Connie Grawert commented on different types of dolls in “Dolls in Steiner/Waldorf kindergartens, preschools and playgroups” as follow. For plastic doll, it “… feels cold, hard, rigid, synthetic and unresponsive” where “touch is an important part of sensing and experiencing the world. … Some dolls follow fashionable images with make-up, clothes and body that emphasise sexuality. … Dolls intended for boys often emphasise violence and fighting with exaggerated muscular bodies.”
On the other hand, in a recent article published by Bob Sullivan on Time “Your Kid’s New Friend Cayla May Not Be As Innocent As She Looks”, exposed the potential privacy infringement and cyber security risk of two dolls – My Friend Cayla and i-Que – that connect to the Internet and respond real time like a toy version of Siri. Whether the toy manufacturers keep personal details of parents and children is in question, but even when all the information and connection are highly secured, will you want to let some computer programmes influence how your child thinks and communicates? I personally don’t, at least not for young children. Connie explained it better in her article, “The child must be able to use their own imagination to create the play, rather than the toy dictating the course of play because of the way it is constructed. Taking the example of the crying doll that cries whenever it is turned or pressed in a certain way, one can see how the play is pre-determined (not to mention that crying is experienced as a mechanical, entertaining feature of the doll). If the child has a soft, simple doll, the child can take the play in any direction. The child develops a relationship to the doll that he or she plays with.“
To conclude, each doll playing experience is important for children to develop their own sense of self. As Connie also suggested, "boys or girls can lead the play in a way that is meaningful and relevant for them, so the benefit of doll-play is universal and not limited to girls." Dolls have been great toys for children from centuries ago. However, I think you cannot expect children to get all the skills mentioned simply by giving them a doll, it is the interaction with adults and their little friends that make the development of children possible. (I don't know how the toy industry is going to be change with technological advancement, but this is what I believe so far.) I hope you have enjoyed reading this blog. Do you know more benefits of playing dolls? What is your experience of introducing and playing dolls to your children? I’d love to hear any feedback from you.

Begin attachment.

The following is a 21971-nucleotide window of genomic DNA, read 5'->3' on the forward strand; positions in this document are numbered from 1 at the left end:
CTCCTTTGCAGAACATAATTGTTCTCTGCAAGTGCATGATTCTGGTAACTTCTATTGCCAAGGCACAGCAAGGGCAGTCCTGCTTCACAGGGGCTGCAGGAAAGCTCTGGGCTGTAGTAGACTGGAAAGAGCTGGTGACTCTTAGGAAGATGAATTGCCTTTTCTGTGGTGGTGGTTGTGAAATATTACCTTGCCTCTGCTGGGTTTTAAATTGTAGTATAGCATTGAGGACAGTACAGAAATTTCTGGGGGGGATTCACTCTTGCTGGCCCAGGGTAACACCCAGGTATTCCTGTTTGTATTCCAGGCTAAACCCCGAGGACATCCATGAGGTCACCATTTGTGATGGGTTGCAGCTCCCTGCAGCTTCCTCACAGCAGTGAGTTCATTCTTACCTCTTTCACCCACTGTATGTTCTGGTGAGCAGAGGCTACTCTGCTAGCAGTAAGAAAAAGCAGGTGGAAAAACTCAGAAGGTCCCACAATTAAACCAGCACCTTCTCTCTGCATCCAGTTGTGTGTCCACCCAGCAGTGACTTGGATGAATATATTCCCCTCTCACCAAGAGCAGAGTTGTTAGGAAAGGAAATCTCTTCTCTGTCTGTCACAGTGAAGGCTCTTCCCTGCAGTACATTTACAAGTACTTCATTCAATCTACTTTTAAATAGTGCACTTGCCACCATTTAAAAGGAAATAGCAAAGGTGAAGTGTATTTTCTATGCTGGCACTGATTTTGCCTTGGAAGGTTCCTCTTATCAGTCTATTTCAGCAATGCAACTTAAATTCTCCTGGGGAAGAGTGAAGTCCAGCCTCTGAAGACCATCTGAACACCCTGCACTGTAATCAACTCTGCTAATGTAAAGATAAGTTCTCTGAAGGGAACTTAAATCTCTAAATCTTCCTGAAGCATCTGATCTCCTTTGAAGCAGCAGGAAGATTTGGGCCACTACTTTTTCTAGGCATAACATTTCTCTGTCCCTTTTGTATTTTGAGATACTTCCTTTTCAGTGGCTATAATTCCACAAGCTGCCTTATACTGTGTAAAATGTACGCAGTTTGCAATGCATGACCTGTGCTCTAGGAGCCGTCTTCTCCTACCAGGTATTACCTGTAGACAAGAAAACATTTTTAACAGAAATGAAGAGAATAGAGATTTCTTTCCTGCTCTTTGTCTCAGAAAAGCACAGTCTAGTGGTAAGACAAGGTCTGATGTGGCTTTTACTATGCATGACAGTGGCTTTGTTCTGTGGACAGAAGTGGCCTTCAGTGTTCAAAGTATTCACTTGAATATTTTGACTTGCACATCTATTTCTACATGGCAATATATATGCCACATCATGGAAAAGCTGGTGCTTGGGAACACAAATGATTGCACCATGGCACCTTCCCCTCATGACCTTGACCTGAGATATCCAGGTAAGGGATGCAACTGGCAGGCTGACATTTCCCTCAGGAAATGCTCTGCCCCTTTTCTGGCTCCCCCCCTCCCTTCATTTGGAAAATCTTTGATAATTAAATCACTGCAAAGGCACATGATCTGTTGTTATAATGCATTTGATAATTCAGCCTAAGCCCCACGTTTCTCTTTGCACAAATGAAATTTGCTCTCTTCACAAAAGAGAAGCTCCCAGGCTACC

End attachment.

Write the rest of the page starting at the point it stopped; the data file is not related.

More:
5 incredible ways doll play effects child development by Madame Alexander, doll manufacturer
Why kids should play with baby dolls (Yes, even boys!) by Christie Kiley, blogger of mamaot.com
Dolls in Steiner/Waldorf kindergartens, preschools and playgroups by Connie Grawert, experienced Steiner early childhood teachers and consultant
Your Kid’s New Friend Cayla May Not Be As Innocent As She Looks by Bob Sullivan / Credit.com
Baby doll by A.J. Clothes made by my wife,
Iric (Own work) via Wikimedia Commons
Superhero action figures by JD Hancock
Barbie doll by Alexas_Fotos via PixelBay
My Friend Cayla by Alienpalien (Own work) [CC BY-SA 4.0], via Wikimedia Commons